Philander Chase



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Asking King for support in petitioning Congress for land for Worthington College. The College is in the center of the state and able to serve people from many parts of Ohio. Scan courtesy of The New York Historical Society, New York City




Phil Ruggles, Congress, land, Worthington College, Ohio, college



To the Hon. Rufus King

Member of the U.S. Senate

Dear Sir,

When at Judge Ruggle’s past summer, he did me the honor to assure me of his good wishes in the matter which is so important to us - our petitioning Congress for a Donation of lands for Worthington College, Ohio. Accordingly, as instructed by the Board of Trustees of that Seminary, I have sent on to his care a Petition praying for that donation from the unsold lands lying to the north and west of us.

I need not repeat to you how much we rely on your counsel and endeavours in our favour. If we be disappointed in this application, it will be sore indeed to us. It can not be said that our expectations, now ardent, of aid from Congress were not well founded. To be sure this [?] was never in so many words [?] us from the National Government. But are there no expectations which grow out of the nature of things in their relation each to the other, which expectations it would be as unjust to disappoint as any founded on written compact? If there be any such, we think that those, which we have entertained of the liberality, not to say justice of Congress in giving & allotting some one proportion of the soil on which we tread to support of the Higher Branches of Literature are, as such, to be considered. If this is not done for us in the west a comparative [?] will cause dishonorable [?]. If it be said that there are other institutions in our state provided with a landed funds, let it be [?] that those institutions are on the extremities of our state and so [estimate] with all as to be unable to accommodate the far greater part of the population of Ohio.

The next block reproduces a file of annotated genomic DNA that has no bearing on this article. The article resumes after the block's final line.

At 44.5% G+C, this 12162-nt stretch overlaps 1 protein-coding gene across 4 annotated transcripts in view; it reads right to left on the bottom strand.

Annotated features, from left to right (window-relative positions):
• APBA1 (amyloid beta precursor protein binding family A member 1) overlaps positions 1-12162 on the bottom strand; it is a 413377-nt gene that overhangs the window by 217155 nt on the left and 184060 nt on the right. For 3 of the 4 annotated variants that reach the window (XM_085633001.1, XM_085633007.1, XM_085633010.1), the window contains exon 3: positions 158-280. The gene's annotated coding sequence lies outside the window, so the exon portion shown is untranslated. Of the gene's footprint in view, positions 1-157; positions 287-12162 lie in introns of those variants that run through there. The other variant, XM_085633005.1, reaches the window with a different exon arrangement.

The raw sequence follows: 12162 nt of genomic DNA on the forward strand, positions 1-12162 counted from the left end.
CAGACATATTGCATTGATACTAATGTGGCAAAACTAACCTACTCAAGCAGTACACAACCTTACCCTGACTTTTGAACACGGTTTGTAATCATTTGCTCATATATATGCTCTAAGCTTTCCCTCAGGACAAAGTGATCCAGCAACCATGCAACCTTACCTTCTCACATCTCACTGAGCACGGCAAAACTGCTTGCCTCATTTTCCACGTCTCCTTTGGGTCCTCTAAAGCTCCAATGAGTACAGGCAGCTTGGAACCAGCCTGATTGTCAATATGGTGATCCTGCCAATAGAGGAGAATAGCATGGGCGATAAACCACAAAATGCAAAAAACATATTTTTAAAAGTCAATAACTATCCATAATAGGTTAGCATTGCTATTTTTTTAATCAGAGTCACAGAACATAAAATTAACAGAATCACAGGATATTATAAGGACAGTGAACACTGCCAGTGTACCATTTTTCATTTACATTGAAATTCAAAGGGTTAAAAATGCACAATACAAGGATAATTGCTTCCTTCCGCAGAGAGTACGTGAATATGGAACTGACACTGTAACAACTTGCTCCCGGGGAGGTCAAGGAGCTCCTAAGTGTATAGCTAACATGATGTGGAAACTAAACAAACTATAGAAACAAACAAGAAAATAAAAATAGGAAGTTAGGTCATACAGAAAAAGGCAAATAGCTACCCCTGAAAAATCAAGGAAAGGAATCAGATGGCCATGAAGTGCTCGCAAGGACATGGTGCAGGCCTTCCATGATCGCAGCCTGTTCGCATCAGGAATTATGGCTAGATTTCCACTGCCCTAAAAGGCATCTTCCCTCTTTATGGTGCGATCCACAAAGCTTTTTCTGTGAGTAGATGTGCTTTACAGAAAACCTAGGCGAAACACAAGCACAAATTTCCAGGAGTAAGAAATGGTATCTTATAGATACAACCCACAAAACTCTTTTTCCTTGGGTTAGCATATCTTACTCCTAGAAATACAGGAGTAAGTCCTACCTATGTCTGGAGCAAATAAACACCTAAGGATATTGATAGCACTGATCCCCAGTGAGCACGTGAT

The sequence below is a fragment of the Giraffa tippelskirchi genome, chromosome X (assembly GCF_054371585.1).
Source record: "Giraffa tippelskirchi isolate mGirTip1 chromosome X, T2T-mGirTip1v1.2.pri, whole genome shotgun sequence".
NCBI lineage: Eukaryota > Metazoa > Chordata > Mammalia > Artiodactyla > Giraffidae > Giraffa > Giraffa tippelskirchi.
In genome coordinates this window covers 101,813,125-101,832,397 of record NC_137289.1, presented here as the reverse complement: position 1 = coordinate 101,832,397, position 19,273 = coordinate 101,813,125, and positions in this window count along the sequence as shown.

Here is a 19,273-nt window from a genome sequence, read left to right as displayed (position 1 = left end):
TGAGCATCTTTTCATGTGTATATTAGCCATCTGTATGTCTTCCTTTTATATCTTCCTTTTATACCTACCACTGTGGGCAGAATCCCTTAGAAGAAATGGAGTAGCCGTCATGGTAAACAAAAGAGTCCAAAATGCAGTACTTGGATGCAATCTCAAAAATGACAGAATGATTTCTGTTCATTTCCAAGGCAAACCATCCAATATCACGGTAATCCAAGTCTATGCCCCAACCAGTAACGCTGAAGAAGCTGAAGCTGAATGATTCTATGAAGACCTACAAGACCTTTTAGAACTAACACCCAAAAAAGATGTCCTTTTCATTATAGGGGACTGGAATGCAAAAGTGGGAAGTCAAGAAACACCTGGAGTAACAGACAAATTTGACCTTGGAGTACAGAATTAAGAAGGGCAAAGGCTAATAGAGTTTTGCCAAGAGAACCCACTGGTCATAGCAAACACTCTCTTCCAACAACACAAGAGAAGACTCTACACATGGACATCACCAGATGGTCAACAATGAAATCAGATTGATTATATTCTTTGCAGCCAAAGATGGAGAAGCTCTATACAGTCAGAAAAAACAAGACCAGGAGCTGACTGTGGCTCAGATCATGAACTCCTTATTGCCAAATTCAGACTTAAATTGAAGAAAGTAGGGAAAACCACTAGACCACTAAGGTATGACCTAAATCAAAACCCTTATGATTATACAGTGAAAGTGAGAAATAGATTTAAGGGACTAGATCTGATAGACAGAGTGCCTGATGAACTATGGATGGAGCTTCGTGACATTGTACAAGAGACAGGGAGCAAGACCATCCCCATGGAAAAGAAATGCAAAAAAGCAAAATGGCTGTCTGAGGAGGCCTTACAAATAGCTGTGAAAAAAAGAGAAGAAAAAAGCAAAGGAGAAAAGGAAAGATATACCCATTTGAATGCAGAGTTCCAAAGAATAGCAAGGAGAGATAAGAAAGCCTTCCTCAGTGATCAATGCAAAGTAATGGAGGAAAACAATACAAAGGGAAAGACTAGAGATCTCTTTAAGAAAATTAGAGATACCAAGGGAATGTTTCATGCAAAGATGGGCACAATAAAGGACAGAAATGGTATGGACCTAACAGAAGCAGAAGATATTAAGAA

But suppose those well endowed, they are so distant from those parts accommodated by the Worthington College as to preclude any impropriety in furthering the object of the contemplative donation. Ohio embraces more numbers of [?] than all New England and shall not this want [part] of land be assigned, in some proportion to its extent, for the support of Learning? And what is one or two Townships of land for the support of a College in the middle of a state compared to with the benefit which will result?

But dear sir I entreat your pardon for detaining you.

Our college, tho’ by reason of much personal sacrifice, is flourishing beyond expectation. The best families in Steubenville, Zanesville, Clairesville, Chillicothe, Dayton afford us their patronage; & bad as the times are the number of our students amounts to 40.

Being in the centre of the state and in an enormously healthy situation surrounded by a class of inhabitants remarkable for [?] and moral deportment we do hope for success in our application: and our hopes are doubly sanguine when we think of your support in our favour.

Respectfully, I am, Sir,

Your friend and very obdt. servt.

Philander Chase

Letter to Rufus King



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